The most common congenital heart disease is a hole in the heart. Holes may occur between the atria or ventricles of the heart, as well as anomalies (deviation) in the vessels coming out of the heart and coming to the heart, developmental disorders of the ventricles or atria, anomalies in the coronary vessels, anomalies causing stenosis or insufficiency in the heart valves are among the congenital heart diseases.

Rheumatic Diseases

Rheumatic diseases, which are most common in children between the ages of 5 and 15, are also known as cardiac rheumatism. This disease, which is caused by a throat infection caused by a bacterium called group A streptococcus, has a very high risk of developing heart rheumatism if it is not treated.

This disease, also called acute rheumatic fever, can manifest itself approximately 2-3 weeks after a throat infection. The most important effect of acute rheumatic fever, which starts to show symptoms with swelling, redness and fever in joints such as knees, feet and hands, is the heart. Acute rheumatic fever causes stenosis or insufficiency due to deformities of the heart valves. Skin problems are also observed in this disease, although rarely. In some children, mood changes, behavioral disorders, involuntary movements in the hands, face, legs and arms can also be seen.

Early diagnosis is also very important in rheumatic diseases. These diseases can be treated with cortisone, penicillin and antibiotics in the early period. However, sometimes the disease is permanent. For this reason, children who have a throat infection should be under the control of a doctor and the necessary tests should be examined for the presence of bacteria causing this disease.

Rhythm and Conduction Disorders

It is a rhythm disorder where the heart works slower, faster or irregularly with a pause. Rhythm and conduction disorders, which can be one of the congenital heart diseases in children, can also occur for different reasons after heart surgery. Illegal drug use, hyperthyroidism or hypothyroidism, anemia, low blood sugar, consumption of caffeinated foods and beverages, infections that can affect the heart, or genetic arrhythmia can also cause rhythm and conduction disorders in children.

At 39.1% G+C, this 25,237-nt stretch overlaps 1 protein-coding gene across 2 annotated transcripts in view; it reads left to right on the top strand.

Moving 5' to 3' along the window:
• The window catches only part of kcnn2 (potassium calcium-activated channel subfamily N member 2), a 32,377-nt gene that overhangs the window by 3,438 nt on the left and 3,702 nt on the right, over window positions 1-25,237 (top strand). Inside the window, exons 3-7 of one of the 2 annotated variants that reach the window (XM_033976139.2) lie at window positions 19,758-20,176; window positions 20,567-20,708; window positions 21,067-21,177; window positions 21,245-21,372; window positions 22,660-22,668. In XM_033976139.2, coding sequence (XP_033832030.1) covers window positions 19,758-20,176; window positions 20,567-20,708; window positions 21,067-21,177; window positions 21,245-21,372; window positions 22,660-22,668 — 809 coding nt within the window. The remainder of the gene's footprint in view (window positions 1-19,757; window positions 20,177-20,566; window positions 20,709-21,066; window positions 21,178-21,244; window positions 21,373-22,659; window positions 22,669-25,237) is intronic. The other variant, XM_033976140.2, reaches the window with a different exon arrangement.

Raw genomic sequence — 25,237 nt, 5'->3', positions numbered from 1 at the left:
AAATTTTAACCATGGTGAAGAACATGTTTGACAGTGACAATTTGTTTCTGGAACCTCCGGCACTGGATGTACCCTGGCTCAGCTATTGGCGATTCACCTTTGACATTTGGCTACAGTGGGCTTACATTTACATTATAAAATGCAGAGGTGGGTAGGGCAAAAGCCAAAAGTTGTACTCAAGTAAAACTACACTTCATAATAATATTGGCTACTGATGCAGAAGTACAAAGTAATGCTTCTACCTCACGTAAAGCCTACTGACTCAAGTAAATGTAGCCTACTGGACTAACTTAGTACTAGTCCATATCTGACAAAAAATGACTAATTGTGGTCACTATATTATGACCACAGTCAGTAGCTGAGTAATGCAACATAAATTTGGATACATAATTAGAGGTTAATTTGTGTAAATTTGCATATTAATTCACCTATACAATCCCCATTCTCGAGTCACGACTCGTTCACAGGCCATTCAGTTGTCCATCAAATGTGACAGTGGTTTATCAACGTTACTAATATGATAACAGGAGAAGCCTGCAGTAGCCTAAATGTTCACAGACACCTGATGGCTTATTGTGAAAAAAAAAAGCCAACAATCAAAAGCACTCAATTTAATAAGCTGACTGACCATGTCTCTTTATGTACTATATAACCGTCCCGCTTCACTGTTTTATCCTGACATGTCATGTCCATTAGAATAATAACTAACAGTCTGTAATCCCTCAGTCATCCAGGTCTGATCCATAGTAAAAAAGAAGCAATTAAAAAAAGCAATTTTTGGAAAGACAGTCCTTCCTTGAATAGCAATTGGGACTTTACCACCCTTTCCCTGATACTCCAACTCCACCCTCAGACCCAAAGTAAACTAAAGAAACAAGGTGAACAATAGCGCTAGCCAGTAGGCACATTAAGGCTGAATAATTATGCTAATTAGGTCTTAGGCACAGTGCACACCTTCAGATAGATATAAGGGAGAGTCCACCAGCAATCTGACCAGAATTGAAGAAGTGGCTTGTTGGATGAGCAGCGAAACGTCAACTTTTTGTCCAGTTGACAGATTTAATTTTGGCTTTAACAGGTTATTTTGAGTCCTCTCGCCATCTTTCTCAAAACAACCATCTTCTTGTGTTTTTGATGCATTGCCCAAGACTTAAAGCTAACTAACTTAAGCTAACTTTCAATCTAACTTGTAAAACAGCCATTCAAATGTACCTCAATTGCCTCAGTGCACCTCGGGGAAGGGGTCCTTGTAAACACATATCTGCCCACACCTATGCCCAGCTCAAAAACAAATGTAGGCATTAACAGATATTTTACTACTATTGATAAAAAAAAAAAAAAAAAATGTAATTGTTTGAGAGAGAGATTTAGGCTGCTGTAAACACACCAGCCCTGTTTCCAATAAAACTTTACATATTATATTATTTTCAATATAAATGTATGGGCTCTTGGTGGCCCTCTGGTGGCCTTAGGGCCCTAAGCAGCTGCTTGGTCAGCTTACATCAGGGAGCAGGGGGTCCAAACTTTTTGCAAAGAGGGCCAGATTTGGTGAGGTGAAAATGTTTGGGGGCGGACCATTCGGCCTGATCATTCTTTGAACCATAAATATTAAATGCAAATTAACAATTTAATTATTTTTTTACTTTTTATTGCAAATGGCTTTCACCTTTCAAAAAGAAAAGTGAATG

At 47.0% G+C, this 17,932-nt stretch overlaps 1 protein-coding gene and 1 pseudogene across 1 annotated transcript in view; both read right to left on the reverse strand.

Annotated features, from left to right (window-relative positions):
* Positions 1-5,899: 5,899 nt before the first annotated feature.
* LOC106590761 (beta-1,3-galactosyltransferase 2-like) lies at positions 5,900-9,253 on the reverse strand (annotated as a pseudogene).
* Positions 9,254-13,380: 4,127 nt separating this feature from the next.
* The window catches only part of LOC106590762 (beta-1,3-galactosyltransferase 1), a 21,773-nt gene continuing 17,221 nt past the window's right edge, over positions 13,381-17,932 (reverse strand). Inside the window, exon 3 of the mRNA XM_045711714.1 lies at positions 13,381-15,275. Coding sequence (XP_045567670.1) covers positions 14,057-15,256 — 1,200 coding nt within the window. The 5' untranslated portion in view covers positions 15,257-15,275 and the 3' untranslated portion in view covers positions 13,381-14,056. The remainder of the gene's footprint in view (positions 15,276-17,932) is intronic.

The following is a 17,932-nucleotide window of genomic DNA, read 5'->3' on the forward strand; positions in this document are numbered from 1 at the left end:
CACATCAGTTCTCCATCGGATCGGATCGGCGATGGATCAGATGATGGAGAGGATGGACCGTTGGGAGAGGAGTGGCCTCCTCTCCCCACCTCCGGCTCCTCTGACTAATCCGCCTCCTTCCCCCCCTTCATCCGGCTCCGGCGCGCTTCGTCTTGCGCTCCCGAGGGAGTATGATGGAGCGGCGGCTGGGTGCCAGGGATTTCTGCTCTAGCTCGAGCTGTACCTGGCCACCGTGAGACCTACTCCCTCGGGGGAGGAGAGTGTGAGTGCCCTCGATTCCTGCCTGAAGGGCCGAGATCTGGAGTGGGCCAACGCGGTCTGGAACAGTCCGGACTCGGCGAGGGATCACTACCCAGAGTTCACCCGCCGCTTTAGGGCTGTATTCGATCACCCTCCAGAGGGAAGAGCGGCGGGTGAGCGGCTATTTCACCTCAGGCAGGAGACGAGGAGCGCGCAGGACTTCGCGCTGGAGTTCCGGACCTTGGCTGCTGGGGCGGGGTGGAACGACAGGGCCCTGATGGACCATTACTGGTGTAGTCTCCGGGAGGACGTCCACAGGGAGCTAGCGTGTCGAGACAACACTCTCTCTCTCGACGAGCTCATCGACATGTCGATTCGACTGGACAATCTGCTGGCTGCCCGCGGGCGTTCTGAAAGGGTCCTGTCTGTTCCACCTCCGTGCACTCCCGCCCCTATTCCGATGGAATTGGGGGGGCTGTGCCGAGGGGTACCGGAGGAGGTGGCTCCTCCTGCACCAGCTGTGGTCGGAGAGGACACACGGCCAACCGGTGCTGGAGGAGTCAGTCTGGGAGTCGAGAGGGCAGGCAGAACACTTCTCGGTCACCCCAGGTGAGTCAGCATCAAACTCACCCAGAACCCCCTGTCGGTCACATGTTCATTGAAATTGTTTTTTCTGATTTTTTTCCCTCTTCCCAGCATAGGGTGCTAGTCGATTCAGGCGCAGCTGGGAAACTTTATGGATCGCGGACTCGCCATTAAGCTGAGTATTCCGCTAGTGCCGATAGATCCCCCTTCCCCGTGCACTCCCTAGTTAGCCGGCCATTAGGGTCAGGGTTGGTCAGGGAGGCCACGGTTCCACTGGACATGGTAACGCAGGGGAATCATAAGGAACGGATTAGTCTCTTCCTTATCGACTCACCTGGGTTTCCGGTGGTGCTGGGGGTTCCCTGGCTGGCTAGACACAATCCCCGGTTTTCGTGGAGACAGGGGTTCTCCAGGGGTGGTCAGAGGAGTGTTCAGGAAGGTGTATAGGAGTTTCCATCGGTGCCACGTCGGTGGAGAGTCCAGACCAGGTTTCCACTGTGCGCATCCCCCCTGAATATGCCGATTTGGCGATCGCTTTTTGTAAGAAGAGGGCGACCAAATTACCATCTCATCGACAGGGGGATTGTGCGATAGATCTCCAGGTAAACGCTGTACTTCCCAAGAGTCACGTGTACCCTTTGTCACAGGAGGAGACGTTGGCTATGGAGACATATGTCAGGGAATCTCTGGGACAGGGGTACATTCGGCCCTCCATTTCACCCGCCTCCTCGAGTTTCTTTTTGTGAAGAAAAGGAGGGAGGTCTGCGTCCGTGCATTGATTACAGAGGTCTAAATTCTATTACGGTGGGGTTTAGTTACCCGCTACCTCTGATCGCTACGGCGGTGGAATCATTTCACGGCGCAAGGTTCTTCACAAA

The most important symptom of rhythm disorders in children is palpitation. Rhythm disturbances can also cause complaints such as difficulty in breathing, chest pain, fatigue, sweating, fainting after exertion. In babies, there are points that mothers should pay special attention to. If there are symptoms such as a change in the baby's skin color, rapid breathing, getting tired quickly when breastfeeding and weakness, mothers should check their baby's heartbeat during these attacks.

Pre-Sports Cardiological Evaluation

It is possible to determine the risk of sudden death in children with the follow-up of children who will do sports. At young ages, the disease called “hypertrophic cardiomyopathy” with thickening of the heart muscle can lead to fainting and sudden death. The early diagnosis of many genetic diseases such as "Long QT syndrome", which causes sudden death, can be made with simple tests.

With the ultrasonographic imaging method called fetal echocardiography, heart diseases of the baby in the mother's womb can be detected in the early period and some of them can be intervened while in the womb.

It is possible to determine the risk of sudden death in children with the follow-up of children who will do sports. It is stated that the incidence of the disease called “hypertrophic cardiomyopathy”, which is the most common cause of sudden death in young ages, is around 1 in 1000. It is known that the frequency of “long QT syndrome”, another genetic disease that causes sudden death, in the population is approximately 1 in 2500. The early diagnosis of these diseases can be made with simple tests.